New dimension of evil, excess loom on 'Horizon' Review: Horror film slashes everything but the budget.


Horror movies began as low-budget bloodfests and have come to this: multimillion-dollar bloodfests.

With high production values and low aspirations, "Event Horizon" begins as a mildly intriguing science-fiction movie and degenerates into yet another slasher flick about evil from another dimension.

Sam Neill, who has starred in a number of ambitious films and got a taste of popular stardom in "Jurassic Park," must have been crazy or broke to sign up for this trip. Same with the usually compelling Laurence Fishburne, Kathleen Quinlan ("Apollo 13") and Joely Fisher ("101 Dalmatians").

Neill plays a possibly mad scientist, the inventor of the Event Horizon, a ship that can "fold" normal space by creating a black hole, thus transcending the speed of light and traveling instantaneously across the galaxy. Whether it succeeded is a mystery, since it vanished on its test flight and doesn't reappear until seven years later.

A strange message from the ship, adrift near Neptune, prompts a rescue mission. Neill is called to join Fishburne's crew. They are soon plagued by hallucinations culled from their darkest memories, but their respective ghosts, apparently unleashed by the ship, are either cliches or so poorly explained that they make no sense.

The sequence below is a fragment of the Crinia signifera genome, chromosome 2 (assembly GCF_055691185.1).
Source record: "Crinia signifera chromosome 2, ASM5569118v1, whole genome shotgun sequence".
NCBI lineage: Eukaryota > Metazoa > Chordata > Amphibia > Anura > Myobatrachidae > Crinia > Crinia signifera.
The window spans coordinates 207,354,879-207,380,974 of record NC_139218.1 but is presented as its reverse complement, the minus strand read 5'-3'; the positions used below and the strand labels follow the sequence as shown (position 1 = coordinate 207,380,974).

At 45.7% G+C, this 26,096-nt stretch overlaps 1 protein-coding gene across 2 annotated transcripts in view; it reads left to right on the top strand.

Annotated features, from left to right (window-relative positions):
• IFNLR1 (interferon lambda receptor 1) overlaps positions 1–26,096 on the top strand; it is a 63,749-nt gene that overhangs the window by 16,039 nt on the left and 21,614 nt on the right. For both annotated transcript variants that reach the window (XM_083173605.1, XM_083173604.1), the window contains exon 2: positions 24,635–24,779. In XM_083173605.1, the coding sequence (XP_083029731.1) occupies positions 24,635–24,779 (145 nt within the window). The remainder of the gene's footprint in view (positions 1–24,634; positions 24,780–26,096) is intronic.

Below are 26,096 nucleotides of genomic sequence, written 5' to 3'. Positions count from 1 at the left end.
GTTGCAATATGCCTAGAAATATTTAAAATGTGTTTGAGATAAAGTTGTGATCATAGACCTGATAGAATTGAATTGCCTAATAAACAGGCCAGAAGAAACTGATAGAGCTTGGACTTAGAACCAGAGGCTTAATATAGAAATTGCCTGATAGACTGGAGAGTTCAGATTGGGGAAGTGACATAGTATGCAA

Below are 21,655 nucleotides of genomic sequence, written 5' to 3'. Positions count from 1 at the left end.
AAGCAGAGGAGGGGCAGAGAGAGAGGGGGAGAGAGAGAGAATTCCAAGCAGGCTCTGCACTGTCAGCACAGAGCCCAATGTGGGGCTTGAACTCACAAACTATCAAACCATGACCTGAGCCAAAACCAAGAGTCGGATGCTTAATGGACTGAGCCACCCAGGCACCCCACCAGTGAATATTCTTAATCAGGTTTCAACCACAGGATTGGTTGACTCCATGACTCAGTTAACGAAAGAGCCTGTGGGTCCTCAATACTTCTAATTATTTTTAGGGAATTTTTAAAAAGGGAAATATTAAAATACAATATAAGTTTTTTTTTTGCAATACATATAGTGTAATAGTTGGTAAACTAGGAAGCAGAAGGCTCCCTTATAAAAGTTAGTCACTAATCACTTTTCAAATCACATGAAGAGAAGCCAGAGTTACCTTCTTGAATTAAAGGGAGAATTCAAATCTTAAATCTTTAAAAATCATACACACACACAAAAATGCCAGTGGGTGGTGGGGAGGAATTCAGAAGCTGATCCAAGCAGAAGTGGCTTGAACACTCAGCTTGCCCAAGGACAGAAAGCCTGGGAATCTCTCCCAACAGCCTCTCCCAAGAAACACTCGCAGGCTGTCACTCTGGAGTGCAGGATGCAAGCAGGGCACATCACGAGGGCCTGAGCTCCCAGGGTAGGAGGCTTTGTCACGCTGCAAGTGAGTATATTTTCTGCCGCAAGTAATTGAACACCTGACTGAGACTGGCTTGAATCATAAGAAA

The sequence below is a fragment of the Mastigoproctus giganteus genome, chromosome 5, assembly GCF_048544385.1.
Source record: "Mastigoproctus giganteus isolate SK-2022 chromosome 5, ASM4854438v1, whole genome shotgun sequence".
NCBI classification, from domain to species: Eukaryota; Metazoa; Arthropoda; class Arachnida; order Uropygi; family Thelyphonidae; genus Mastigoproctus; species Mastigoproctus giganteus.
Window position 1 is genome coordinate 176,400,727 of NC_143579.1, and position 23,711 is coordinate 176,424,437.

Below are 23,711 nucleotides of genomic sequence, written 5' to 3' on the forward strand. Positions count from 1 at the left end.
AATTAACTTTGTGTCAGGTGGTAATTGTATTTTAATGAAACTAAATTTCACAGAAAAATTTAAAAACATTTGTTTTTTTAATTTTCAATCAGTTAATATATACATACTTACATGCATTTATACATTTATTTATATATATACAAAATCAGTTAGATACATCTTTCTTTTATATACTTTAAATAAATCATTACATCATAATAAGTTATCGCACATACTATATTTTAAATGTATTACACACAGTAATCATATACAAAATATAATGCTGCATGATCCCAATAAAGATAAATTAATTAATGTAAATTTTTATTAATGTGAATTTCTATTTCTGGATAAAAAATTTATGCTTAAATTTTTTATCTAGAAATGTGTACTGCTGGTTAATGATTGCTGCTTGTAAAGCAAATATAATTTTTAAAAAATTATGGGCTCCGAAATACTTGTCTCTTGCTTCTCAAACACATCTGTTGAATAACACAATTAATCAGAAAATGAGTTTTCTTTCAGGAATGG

Only a few of the characters seem real: D.J. (Jason Isaacs), a strong, silent type (silence means he's not spouting stupid dialogue); Cooper (Richard T. Jones), who at least tries to be funny; and Smith (Sean Pertwee), who keeps saying, "I've got to get out of here!" My sentiments exactly!

The movie wants you to think it's deep, but it ends up wallowing in gore. Neill's Dr. Weir (that's Dr. Weird to you) gives in to the "pure evil" of the ship, perhaps because of his guilt over his absent (dead?) lover. Or maybe he simply underestimated the ** power of the dark side of the Force. He becomes an avatar of terror, a kind of bleeding Pinhead without the pins who's handy with a scalpel.

Fishburne becomes his nemesis, the hero who must try to salvage some of his crew. He is also dogged by a personal hell, the memory of a crewman he once left behind. His story isn't terribly original, but neither is the movie.

Directed by Paul Anderson ("Mortal Kombat"), "Event Horizon" is derivative at every turn. The military patter and rescue plot come from the "Alien" movies. The evil from another dimension smacks of "Hellraiser." The hallucinations at the edge of the solar system weakly evoke "2001." The crew's guilty memories bring to mind "Flat-liners." The ship's mysterious gateway has a fluid, "Stargate"-type interface.

This movie has no brain, but it sure looks good. That's apparently the recipe for success in Hollywood.

'Event Horizon'

Starring Sam Neill and Laurence Fishburne

Directed by Paul Anderson

Released by Paramount

Rated R (extreme gore, violence, language, brief nudity)

Sun score: * 1/2

Pub Date: 8/15/97

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